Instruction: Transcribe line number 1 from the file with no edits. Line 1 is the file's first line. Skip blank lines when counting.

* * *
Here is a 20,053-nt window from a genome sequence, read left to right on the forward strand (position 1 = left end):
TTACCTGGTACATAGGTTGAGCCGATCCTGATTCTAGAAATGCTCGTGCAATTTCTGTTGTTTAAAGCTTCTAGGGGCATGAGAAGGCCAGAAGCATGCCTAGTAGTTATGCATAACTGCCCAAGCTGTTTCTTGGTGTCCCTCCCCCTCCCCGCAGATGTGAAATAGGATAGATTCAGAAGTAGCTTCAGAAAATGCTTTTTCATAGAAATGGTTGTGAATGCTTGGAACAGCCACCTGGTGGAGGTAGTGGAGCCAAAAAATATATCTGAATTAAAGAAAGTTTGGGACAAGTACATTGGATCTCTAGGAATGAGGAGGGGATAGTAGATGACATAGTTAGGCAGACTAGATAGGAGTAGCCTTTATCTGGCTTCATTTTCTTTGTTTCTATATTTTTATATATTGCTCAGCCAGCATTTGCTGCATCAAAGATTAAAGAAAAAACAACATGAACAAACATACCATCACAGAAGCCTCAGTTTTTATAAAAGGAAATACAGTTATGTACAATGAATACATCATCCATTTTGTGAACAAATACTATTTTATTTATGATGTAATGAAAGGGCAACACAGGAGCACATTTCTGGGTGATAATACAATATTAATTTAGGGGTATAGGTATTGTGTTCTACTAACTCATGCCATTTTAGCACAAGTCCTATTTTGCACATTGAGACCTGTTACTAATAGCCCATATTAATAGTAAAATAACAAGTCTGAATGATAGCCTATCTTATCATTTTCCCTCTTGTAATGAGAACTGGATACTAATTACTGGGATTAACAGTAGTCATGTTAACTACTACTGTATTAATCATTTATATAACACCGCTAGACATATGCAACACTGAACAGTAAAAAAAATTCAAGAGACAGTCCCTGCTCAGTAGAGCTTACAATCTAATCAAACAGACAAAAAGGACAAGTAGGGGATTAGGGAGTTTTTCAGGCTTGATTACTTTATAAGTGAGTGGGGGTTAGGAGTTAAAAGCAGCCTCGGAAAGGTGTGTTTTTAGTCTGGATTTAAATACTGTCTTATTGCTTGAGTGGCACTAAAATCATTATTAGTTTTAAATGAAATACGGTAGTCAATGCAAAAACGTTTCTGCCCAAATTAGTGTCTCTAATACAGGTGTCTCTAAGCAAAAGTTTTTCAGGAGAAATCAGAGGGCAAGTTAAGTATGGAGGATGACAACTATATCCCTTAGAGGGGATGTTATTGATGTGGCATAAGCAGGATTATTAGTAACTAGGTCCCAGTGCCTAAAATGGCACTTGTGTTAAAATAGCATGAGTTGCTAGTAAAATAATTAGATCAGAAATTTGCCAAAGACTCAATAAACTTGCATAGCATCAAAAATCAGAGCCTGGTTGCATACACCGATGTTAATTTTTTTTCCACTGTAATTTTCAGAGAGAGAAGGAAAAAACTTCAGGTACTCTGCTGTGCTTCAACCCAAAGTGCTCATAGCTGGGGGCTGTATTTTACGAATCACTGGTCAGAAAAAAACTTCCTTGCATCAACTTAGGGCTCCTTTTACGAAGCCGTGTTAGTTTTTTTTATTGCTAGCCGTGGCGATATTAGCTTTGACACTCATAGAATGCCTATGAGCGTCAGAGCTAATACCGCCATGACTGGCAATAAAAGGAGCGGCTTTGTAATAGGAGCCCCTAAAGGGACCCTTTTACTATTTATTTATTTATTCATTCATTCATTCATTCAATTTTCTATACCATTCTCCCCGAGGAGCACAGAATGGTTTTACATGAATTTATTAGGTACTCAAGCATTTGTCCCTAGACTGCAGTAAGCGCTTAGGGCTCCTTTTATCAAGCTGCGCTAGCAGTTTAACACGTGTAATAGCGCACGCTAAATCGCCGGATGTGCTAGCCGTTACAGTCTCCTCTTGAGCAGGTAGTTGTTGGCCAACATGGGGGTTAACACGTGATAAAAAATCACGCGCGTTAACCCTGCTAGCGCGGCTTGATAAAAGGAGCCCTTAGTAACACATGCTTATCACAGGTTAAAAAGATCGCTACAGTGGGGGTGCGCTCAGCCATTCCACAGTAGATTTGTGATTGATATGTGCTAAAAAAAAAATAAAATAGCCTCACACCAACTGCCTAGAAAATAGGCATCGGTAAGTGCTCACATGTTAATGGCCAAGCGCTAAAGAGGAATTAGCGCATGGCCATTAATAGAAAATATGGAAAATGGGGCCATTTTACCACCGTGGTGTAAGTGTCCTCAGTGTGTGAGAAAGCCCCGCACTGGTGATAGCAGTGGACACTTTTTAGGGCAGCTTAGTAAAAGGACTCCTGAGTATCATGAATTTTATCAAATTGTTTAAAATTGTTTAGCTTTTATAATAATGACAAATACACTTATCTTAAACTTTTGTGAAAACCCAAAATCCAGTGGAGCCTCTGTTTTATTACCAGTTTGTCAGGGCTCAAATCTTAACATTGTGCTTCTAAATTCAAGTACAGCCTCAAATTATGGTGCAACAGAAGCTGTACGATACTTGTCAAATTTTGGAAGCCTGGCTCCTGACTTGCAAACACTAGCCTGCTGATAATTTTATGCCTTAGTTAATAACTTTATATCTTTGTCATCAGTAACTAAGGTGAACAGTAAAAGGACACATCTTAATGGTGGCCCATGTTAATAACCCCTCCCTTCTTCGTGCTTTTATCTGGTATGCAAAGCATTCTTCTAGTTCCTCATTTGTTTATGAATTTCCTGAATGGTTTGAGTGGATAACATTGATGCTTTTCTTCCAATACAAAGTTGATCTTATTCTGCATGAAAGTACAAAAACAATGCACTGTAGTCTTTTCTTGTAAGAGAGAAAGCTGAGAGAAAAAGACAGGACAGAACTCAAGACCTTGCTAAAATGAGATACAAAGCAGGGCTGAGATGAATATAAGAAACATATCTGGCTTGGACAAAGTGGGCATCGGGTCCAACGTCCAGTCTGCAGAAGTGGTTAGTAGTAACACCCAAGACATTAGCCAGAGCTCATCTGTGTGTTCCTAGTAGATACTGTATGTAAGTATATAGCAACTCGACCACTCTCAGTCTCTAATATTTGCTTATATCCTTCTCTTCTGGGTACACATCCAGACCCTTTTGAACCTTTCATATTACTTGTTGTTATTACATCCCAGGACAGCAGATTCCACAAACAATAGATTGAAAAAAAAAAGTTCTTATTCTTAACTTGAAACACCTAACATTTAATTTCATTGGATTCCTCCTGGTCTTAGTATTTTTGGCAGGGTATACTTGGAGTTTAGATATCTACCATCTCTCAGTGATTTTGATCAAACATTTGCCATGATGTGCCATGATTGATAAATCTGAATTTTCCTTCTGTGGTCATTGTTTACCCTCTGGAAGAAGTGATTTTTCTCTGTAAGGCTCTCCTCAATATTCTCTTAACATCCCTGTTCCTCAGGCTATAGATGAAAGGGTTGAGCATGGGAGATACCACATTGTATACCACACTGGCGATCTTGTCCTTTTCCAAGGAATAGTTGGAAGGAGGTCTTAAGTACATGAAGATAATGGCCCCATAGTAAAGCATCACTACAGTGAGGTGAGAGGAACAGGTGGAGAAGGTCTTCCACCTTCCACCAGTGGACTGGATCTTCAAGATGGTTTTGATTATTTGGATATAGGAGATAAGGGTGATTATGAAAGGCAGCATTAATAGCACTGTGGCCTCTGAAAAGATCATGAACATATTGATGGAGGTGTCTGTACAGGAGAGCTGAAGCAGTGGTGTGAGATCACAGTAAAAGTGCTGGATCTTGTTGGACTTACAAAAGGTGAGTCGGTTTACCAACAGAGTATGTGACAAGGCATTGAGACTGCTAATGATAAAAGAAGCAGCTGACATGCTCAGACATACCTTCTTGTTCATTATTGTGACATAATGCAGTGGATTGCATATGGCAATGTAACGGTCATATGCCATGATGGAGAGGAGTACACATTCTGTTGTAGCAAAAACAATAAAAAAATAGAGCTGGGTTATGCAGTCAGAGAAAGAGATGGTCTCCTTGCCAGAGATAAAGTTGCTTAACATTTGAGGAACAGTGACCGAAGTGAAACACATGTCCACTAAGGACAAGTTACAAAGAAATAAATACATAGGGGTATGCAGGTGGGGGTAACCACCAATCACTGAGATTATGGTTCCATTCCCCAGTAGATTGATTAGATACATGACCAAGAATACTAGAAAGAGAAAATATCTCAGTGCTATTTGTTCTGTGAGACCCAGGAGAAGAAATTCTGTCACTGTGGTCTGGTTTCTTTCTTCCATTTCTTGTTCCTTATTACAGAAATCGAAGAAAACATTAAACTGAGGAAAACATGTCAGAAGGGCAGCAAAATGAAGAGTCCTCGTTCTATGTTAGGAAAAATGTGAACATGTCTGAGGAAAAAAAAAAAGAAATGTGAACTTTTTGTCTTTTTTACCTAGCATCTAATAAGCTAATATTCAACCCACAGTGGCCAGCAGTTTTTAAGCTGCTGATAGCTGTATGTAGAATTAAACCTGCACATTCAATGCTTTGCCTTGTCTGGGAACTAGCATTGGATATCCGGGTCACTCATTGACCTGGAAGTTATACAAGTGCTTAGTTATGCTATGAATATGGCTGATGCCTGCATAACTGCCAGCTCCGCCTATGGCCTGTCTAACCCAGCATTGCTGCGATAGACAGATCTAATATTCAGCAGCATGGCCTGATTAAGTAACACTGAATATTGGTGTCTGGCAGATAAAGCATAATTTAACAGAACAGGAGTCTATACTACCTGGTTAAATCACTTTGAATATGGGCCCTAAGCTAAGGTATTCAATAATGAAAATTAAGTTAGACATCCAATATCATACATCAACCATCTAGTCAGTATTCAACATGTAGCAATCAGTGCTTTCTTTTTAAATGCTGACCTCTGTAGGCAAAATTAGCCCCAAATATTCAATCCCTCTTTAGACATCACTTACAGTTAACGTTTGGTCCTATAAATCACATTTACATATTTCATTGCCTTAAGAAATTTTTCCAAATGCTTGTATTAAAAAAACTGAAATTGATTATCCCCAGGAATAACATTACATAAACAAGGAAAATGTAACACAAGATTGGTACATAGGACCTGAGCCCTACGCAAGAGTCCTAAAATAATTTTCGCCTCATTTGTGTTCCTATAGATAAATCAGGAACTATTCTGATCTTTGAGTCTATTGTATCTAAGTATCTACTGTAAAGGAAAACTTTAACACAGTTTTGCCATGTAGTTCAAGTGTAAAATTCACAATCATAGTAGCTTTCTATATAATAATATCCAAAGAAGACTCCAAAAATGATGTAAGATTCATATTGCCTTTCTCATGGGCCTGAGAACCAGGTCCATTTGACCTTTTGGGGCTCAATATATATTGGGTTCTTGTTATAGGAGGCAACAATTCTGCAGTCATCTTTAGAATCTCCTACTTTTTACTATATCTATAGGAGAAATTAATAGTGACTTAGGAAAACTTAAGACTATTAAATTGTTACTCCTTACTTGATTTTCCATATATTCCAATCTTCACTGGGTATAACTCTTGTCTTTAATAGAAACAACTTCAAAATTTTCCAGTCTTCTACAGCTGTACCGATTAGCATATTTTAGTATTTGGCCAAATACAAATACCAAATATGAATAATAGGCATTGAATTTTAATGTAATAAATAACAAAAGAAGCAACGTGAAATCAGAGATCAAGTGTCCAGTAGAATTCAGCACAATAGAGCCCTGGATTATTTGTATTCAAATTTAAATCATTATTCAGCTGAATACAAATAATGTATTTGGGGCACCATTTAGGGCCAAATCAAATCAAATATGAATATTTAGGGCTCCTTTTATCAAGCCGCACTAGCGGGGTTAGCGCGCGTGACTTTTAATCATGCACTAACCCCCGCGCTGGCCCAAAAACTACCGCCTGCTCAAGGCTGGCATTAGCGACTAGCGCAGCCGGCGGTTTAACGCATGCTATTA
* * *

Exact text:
Here is a 20,053-nt window from a genome sequence, read left to right on the forward strand (position 1 = left end):